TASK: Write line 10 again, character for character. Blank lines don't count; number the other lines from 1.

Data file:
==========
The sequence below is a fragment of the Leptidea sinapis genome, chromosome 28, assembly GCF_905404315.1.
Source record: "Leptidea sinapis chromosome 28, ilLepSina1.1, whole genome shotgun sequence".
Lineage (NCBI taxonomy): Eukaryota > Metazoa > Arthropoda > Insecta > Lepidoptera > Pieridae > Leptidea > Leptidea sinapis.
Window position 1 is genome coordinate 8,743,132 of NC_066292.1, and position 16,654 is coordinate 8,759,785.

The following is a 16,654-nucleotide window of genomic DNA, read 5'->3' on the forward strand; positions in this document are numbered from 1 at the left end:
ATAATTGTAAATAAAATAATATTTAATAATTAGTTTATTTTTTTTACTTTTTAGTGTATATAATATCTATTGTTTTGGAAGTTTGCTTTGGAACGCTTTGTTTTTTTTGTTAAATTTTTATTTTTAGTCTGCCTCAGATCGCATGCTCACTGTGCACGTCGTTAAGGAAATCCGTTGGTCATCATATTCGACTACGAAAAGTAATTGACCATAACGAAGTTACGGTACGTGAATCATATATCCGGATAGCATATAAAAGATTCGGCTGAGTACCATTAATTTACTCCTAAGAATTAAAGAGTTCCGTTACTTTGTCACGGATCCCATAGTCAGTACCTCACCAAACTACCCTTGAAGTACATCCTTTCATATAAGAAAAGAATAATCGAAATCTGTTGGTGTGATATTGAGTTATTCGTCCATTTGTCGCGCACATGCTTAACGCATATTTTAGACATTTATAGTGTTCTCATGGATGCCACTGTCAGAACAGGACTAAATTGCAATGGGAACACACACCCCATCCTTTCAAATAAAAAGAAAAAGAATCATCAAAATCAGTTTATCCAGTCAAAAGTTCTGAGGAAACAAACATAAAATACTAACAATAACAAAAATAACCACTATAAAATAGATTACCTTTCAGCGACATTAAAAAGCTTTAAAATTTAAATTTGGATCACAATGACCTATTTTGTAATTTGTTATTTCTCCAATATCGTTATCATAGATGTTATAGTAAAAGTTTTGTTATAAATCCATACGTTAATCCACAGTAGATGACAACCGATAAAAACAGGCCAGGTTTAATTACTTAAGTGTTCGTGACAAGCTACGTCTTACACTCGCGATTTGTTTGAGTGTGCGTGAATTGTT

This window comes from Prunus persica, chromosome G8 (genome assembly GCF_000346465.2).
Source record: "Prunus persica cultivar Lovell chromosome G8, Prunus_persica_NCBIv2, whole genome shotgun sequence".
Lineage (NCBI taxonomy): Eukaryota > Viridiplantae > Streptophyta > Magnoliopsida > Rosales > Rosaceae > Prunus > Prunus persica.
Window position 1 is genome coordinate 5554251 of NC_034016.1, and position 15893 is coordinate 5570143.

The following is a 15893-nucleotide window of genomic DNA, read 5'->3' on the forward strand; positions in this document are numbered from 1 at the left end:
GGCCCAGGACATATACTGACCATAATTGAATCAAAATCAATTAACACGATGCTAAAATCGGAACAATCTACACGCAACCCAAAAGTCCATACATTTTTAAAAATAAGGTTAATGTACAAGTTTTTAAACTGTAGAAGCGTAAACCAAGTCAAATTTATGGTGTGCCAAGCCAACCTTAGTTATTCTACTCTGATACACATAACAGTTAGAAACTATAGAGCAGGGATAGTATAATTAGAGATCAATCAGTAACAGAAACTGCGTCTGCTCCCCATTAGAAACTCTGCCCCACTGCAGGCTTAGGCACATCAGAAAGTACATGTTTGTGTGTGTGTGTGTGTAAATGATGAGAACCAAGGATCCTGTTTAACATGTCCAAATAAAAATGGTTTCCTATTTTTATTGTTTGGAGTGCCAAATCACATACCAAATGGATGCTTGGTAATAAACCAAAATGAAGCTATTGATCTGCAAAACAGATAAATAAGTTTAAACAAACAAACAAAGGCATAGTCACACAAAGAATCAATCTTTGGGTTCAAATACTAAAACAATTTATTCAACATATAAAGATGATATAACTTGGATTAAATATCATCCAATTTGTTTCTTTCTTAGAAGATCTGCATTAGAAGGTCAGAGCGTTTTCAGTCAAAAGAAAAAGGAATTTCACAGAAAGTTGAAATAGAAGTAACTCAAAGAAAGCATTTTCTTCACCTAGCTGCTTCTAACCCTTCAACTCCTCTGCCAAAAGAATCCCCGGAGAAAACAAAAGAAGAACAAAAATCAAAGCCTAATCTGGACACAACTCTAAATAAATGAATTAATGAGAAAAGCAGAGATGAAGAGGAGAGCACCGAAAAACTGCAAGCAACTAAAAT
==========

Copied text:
Window position 1 is genome coordinate 5554251 of NC_034016.1, and position 15893 is coordinate 5570143.